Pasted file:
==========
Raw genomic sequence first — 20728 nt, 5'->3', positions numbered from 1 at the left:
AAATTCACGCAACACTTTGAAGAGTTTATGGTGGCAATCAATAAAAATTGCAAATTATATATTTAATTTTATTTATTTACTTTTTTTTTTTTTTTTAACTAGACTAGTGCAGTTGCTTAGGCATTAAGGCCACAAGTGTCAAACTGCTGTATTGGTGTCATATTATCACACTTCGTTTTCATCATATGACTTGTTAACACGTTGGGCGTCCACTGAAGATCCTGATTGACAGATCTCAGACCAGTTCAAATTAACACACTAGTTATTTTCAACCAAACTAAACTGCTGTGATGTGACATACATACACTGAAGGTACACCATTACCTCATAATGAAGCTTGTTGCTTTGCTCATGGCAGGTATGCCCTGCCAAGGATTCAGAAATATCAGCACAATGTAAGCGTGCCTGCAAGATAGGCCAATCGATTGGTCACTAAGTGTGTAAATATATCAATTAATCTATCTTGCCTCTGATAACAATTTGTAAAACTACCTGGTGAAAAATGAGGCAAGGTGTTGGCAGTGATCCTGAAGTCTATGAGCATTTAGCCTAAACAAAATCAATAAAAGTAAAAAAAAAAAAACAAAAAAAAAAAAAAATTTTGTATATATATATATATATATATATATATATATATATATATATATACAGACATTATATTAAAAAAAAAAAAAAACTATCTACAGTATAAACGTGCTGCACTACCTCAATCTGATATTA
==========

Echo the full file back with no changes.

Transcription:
Raw genomic sequence first — 20728 nt, 5'->3', positions numbered from 1 at the left:
AAATTCACGCAACACTTTGAAGAGTTTATGGTGGCAATCAATAAAAATTGCAAATTATATATTTAATTTTATTTATTTACTTTTTTTTTTTTTTTTAACTAGACTAGTGCAGTTGCTTAGGCATTAAGGCCACAAGTGTCAAACTGCTGTATTGGTGTCATATTATCACACTTCGTTTTCATCATATGACTTGTTAACACGTTGGGCGTCCACTGAAGATCCTGATTGACAGATCTCAGACCAGTTCAAATTAACACACTAGTTATTTTCAACCAAACTAAACTGCTGTGATGTGACATACATACACTGAAGGTACACCATTACCTCATAATGAAGCTTGTTGCTTTGCTCATGGCAGGTATGCCCTGCCAAGGATTCAGAAATATCAGCACAATGTAAGCGTGCCTGCAAGATAGGCCAATCGATTGGTCACTAAGTGTGTAAATATATCAATTAATCTATCTTGCCTCTGATAACAATTTGTAAAACTACCTGGTGAAAAATGAGGCAAGGTGTTGGCAGTGATCCTGAAGTCTATGAGCATTTAGCCTAAACAAAATCAATAAAAGTAAAAAAAAAAAAACAAAAAAAAAAAAAAATTTTGTATATATATATATATATATATATATATATATATATATATATATACAGACATTATATTAAAAAAAAAAAAAAACTATCTACAGTATAAACGTGCTGCACTACCTCAATCTGATATTA